However, Secretary of State for Northern Ireland Theresa Villiers has said, regardless of Brexit, the treasury will not consider making further reductions on the overall cost to the North of corporation tax. This has caused more than a ripple of concern among local business leaders and politicians.
The Executive hopes a lower rate of corporation tax will attract new investors which will in turn create thousands of additional jobs. But Esmond Birnie, PricewaterhouseCoopers’ chief economist in Northern Ireland, says Brexit will undoubtedly affect the corporate tax system across the UK, raising new questions about the North’s ambitions when it comes to what lower corporation tax could deliver for the local economy.
“When the UK has formally left the EU, the fundamental freedoms enshrined in EU treaties will no longer have effect and EU directives and EU case law will not be relevant to UK corporation tax,” Birnie said.
“Neither will the UK government need to ensure that corporation tax legislation permits freedom of establishment in other EU member states. Depending on the exit negotiations, it may feel freer to implement measures to attract foreign investment as part of a ‘UK open for business’ initiative.
“What that means for Northern Ireland’s proposed corporation tax reduction in 2018 is also unclear.
“With the UK presumably beyond the remit of the European Court of Justice (ECJ), the Azores judgment could cease to apply, thus negating the need for the UK government to withhold the cost of reducing corporation tax from Northern Ireland’s block grant.
“However, that infers a level of generosity towards the North that Westminster may find unaffordable – or inconvenient.”
One of Northern Ireland’s key selling points to potential inward investors in the past has been its “competitive near-shore position to Europe” and the opportunity to take advantage of “tariff-free access to the world’s largest consumer market of over 500 million people”.
That may still be true today but it is anyone’s guess what this proposition will look like in two years’ time.
For now existing inward investors, such as the US-owned Concentrix which plans to grow its local workforce to 1,600, are watching and waiting.
Belfast-born Philip Cassidy, Concentrix’s senior vice-president, says: “The uncertainty surrounding the decision to leave the European Union was anticipated by Concentrix, and we have been working with our clients and employees, both in Belfast and across Europe, to ensure that everyone is well informed of the situation and any developments. As the government has made clear, the circumstances of European citizens living and working in the UK will not change, and we are ensuring that all our staff are aware of this point.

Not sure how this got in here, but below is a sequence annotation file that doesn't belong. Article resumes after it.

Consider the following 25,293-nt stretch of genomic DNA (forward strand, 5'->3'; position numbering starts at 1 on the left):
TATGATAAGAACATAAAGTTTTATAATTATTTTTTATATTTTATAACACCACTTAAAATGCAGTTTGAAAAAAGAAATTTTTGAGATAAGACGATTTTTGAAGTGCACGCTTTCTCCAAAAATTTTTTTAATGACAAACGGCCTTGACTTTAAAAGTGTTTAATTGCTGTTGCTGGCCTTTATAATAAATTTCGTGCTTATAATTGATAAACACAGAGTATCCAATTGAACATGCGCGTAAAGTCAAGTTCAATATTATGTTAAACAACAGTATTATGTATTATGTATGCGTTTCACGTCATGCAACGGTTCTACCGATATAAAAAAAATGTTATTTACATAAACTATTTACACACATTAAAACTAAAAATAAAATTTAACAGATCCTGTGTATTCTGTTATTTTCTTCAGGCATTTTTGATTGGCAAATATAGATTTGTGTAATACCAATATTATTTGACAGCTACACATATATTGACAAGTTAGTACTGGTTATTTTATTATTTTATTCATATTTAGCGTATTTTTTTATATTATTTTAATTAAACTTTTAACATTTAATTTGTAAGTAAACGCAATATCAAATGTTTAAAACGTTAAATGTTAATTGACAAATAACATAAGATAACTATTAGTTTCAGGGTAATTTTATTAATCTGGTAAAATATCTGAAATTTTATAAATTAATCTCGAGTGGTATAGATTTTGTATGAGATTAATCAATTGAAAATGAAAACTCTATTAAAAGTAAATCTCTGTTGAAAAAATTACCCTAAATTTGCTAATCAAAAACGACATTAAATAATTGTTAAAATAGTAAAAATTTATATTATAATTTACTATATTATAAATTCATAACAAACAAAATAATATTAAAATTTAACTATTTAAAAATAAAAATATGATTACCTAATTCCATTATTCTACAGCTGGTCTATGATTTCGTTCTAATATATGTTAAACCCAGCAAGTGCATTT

“We are reaching out to our political leaders, in both Stormont and Westminster, to ensure that the key issues and policies affecting the company are known and considered as part of the upcoming negotiations. While the re-negotiation may take up to two years, Concentrix remains committed to Belfast, our clients and employees.”
Other local commentators are somewhat more blunt on the impact of the referendum outcome.
“A Brexit was never the preferred choice of the business community in Northern Ireland,” said Angela McGowan, Danske Bank Northern Ireland’s chief economist. “Clearly firms detest heightened uncertainty and economic shocks.
“It is disappointing that this setback has occurred at a time when the Northern Ireland economy was building up a solid recovery from the 2008-2013 recession but nevertheless we have to focus on the fact that there is going to be a period of adjustment . Northern Ireland companies are resilient and have survived plenty of adversity in the past.”
She said the depreciation of sterling could in theory support external trade “but we have to remember that manufacturers are simultaneously facing rising import costs and are worried about future trade relationships”.
Danske Bank says it expects the euro/sterling exchange rate to rise sharply to 0.85-0.90 over the coming months with elevated volatility.
“This could present some short-term opportunities for RoI [Republic of Ireland] trade for Northern Ireland’s retailers and our local hospitality sector,” says McGowan. “However, we also have to be realistic about the dent that Brexit could potentially have on domestic demand.
“This is just the beginning of a new chapter and there will undoubtedly be more changes ahead in terms of interest rates, funding streams, inflation and investment patterns.”